I am the hypocrite in question. I know everyone is one, but I am more so when I am home. And my home state is Kerala. I speak for hours about women liberation, about feminism, about spitting on the face of patriarchal chauvinists and being true to oneself. However, all of this dies out the moment I enter the capital city of Thiruvananthapuram.
Then on, I am a closet feminist, and more than that, I am a coward. Every time I smoke, my heart jumps. I look around and then hesitantly move on to the next drag. There is a part of me, who desperately wants to rebel. But the other part reasons with me on the consequences. I may not publish this article under my own name.
I told you. I am a hypocrite.
As much as I want to scream all this standing at the highest podium in Thiruvananthapuram, I am forced to remember my folks, of the unbelievable shame it will bring on my family. Oh, I forgot to mention, I am a girl.
My folks do not know that “despite” being a girl I smoke or the fact that I drink. Last time I was home, my mother complained about my education. She told me that I behave the way I do (which is, going out and meeting friends whenever I am there), could be attributed to their decision to give me a better education. I wanted to scream at the top of my voice. I do not think my education asked me to spent time with friends always. I do that because I like doing it. Of course, what bothers her is how it would affect my “marriage prospects” and the kind of “questions” that will be directed at her by the “society”.
Now, coming back to my education, I do not think any education teaches an individual to smoke or drink. But sometimes, and only sometimes, when you have a mind of your own, you actually believe in something called liberty. Liberty and freedom in their true sense! But the biggest crime you can commit in the state which once had the much-touted matrilineal system of succession is to believe in gender equality.
I wanted to tell her that, what my education gave me is a degree to secure a job. Sadly, that is just it. The purpose of education ends there these days. But, in the process, I also learned a lot of things – I read between the lines and actually understood that thinking is not a crime. Believing in freedom is not a crime either.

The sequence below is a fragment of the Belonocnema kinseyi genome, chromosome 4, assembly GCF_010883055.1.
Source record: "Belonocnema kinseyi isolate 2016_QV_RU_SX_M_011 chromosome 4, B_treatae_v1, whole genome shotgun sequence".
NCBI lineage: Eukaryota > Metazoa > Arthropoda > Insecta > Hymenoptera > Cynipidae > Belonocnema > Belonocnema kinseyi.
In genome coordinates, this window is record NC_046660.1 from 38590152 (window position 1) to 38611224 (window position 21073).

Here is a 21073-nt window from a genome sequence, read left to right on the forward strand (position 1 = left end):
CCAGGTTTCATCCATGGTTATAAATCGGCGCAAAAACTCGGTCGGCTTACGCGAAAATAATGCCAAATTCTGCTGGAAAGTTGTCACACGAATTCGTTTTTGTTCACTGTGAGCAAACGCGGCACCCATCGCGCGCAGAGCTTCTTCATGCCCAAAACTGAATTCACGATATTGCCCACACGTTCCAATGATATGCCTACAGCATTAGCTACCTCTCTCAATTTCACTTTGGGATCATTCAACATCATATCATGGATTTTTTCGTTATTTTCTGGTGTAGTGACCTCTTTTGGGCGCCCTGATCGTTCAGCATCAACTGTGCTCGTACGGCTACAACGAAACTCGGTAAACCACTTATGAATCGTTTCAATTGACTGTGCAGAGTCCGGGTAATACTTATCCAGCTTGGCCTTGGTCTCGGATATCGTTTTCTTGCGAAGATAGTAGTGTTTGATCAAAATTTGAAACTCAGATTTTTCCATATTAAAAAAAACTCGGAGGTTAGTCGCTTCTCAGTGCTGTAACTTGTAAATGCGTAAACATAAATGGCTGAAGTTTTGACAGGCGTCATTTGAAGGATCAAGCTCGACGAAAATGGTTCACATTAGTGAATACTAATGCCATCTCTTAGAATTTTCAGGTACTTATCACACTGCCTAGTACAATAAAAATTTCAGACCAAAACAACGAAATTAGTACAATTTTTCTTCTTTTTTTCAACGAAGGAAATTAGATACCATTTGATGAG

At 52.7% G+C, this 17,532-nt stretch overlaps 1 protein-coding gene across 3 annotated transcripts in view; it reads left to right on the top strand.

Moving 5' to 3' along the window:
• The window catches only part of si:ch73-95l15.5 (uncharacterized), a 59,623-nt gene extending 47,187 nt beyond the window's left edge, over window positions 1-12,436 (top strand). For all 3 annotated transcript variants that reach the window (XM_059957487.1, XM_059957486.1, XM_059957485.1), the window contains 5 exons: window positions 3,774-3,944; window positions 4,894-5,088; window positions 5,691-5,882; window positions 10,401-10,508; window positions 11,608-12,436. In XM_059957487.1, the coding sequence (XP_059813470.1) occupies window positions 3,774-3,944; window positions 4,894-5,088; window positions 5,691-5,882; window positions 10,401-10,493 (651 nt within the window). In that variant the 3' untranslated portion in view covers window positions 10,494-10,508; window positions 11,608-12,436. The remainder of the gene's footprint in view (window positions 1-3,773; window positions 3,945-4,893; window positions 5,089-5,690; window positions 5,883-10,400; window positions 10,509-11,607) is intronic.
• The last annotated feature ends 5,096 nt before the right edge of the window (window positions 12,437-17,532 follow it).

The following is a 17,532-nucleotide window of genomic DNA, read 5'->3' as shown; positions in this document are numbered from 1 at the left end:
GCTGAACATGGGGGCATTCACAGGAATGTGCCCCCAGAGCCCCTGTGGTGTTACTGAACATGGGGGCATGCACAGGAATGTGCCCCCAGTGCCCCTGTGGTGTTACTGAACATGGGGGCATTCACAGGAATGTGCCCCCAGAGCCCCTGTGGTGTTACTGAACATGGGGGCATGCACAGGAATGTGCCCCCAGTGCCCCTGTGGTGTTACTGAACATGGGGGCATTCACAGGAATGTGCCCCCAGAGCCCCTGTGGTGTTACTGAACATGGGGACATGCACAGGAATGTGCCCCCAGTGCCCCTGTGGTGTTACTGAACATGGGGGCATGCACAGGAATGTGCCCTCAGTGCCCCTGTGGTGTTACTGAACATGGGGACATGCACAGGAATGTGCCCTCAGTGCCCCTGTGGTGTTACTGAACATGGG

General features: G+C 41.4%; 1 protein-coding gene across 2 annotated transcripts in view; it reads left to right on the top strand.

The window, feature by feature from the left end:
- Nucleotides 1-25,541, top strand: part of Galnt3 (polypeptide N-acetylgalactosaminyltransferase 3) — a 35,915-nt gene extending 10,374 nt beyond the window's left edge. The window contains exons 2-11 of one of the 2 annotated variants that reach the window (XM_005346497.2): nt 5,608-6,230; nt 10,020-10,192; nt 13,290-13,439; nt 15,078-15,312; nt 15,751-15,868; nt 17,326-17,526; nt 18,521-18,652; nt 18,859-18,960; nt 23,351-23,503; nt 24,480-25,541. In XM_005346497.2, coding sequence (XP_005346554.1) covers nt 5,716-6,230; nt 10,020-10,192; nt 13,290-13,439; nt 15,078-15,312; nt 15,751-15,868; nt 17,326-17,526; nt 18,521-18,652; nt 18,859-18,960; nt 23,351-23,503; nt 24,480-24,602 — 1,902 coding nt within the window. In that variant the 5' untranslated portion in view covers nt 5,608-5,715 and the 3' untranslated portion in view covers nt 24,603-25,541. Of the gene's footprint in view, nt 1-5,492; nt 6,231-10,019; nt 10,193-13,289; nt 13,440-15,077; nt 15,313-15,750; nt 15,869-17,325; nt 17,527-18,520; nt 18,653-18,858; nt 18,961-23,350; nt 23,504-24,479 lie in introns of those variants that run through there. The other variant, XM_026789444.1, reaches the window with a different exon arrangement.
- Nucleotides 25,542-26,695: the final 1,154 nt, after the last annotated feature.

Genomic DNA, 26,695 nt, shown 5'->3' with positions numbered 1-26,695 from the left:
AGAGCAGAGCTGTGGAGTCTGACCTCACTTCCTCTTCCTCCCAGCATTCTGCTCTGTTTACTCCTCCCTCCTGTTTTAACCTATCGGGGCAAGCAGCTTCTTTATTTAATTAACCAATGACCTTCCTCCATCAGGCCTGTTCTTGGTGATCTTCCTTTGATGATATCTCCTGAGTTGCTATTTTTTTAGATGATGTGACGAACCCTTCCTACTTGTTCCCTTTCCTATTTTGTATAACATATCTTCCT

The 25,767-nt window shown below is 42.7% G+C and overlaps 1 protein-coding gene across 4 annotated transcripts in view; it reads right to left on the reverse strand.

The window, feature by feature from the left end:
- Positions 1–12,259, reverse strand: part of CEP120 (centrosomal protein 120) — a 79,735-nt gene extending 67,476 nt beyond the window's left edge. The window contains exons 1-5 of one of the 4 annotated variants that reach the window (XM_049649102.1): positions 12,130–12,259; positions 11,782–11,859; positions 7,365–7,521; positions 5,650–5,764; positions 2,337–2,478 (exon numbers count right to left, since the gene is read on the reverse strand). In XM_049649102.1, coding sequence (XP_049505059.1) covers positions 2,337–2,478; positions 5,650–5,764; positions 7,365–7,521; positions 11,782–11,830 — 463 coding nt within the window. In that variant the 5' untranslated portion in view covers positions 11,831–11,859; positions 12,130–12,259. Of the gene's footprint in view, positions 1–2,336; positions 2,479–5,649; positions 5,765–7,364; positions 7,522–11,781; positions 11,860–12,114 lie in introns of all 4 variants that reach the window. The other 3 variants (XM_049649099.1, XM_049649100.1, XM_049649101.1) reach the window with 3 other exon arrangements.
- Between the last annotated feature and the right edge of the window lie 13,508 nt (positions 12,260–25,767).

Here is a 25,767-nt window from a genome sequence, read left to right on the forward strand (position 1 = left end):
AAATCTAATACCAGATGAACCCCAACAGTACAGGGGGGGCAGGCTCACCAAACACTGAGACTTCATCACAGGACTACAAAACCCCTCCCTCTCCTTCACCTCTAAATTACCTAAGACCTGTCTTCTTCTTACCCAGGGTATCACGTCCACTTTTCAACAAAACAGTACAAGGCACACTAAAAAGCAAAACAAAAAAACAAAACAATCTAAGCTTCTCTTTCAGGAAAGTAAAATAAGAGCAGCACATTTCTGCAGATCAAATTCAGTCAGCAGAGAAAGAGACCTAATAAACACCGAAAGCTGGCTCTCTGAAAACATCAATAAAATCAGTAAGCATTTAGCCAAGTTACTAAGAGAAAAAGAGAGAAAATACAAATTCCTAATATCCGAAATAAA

I wanted to tell her all this, repeatedly, in the most logical way possible. Then the thought vanished. I remembered that the last time I threw all these words at her, she merely dismissed me off saying, “you throw fancy words to get your own way”.
I strongly believe that I should not be ashamed of being myself. I cannot go and hide somewhere and then do things I like because I fail to see the point. Whose sensibilities am I offending here? Once again, why am I just a prospective bride and nothing else?
I have not decided yet if I want to get married or not, and even if I decide to I know that my marriage will be a personal affair and will not be a lavish social circus. Does that surprise you too? And, even if I do not get married, I intend to have children. Whoa, rang a bell didn’t it? Yes, I do not mind being a single mother, yet none of you guys who are thinking that I am readily available in a platter just like that will ever have a chance at me. That is because you are a sick pervert. So yes, opting to be a single mother does not stoop my dignity levels or self-respect. IT SIMPLY DOES NOT.
I am yet to say this aloud without offending people. I need more time to break away from that very obvious and suffocating fence of conservative bullshit that my folks and friends have built around themselves. But as of now, I am a hypocrite, oh no, your hands have sealed my lips.
This is not a girl’s very desperate urge to drink and smoke in “God’s Own Land”. It is the hypocrisy I see all around that makes me write. I have ample male friends in Kerala who are totally cool with girls drinking or smoking outside the state. What happens when the same happens inside? I know for a fact that public smoking is indeed banned in Kerala, but yet I see these pocket tea stalls and shops thronged by dozens of young men every evening. Strangely, I have never seen a woman among them. And I do understand why.
During my last visit home, while my friend and I lit a cigarette and was sharing it in some corner filled with cigarette stubs, the constable lurking around who seemed perfectly fine with him smoking suddenly turned around and said “No Public Smoking” to us when he saw me taking a drag. Should this bother me? I think it should.
What happens so bad when a girl decides to smoke? That moment you turn back and stare at her you are turning that tobacco filled two or three inch long thing a symbol of the conformist in you. It refers to the rules, the place you have ascribed for a female, just because of her gender.
You do not like woman in short skirts, do you? Then, how come item dances are on the rise in Malayalam movies. You do not like a woman who drinks? Oh, wait. Did I not hear that you loved those scenes in which the actress was drinking in a movie called “Trivandrum Lodge”. The girl who runs to a medical shop and specifically asks for condoms in another movie gave you goosebumps, right? And yet, you look at me, or any other girl like me, with those unnerving stares.
In the middle of those stares filled with disgust, if you care and have time, look at my eyes, they are looking right back at you, and they are filled with rage too and more than that, contempt.
We stand on different levels, I am the one who will one day grow out of being a hypocrite, and you will die as one.
(This applies only when the writer is in Kerala.)